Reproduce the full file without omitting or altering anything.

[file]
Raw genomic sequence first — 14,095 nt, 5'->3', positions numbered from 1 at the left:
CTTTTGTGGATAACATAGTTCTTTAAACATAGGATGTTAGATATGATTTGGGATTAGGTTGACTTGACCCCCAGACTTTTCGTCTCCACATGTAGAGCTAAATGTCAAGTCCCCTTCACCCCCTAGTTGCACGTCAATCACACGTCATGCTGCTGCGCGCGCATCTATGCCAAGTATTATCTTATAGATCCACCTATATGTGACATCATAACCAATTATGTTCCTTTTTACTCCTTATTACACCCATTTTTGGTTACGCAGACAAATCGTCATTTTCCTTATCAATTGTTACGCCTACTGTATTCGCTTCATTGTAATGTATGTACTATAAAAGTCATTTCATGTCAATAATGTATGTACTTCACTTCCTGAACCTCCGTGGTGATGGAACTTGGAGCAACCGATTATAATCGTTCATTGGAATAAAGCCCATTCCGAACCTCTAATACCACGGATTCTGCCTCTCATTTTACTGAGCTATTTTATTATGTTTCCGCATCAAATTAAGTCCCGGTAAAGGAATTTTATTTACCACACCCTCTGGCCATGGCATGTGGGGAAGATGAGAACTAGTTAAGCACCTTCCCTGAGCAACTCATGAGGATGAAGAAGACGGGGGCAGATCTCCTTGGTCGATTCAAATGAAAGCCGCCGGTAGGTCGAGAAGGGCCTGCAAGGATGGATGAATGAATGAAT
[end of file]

Raw genomic sequence first — 14,095 nt, 5'->3', positions numbered from 1 at the left:
CTTTTGTGGATAACATAGTTCTTTAAACATAGGATGTTAGATATGATTTGGGATTAGGTTGACTTGACCCCCAGACTTTTCGTCTCCACATGTAGAGCTAAATGTCAAGTCCCCTTCACCCCCTAGTTGCACGTCAATCACACGTCATGCTGCTGCGCGCGCATCTATGCCAAGTATTATCTTATAGATCCACCTATATGTGACATCATAACCAATTATGTTCCTTTTTACTCCTTATTACACCCATTTTTGGTTACGCAGACAAATCGTCATTTTCCTTATCAATTGTTACGCCTACTGTATTCGCTTCATTGTAATGTATGTACTATAAAAGTCATTTCATGTCAATAATGTATGTACTTCACTTCCTGAACCTCCGTGGTGATGGAACTTGGAGCAACCGATTATAATCGTTCATTGGAATAAAGCCCATTCCGAACCTCTAATACCACGGATTCTGCCTCTCATTTTACTGAGCTATTTTATTATGTTTCCGCATCAAATTAAGTCCCGGTAAAGGAATTTTATTTACCACACCCTCTGGCCATGGCATGTGGGGAAGATGAGAACTAGTTAAGCACCTTCCCTGAGCAACTCATGAGGATGAAGAAGACGGGGGCAGATCTCCTTGGTCGATTCAAATGAAAGCCGCCGGTAGGTCGAGAAGGGCCTGCAAGGATGGATGAATGAATGAAT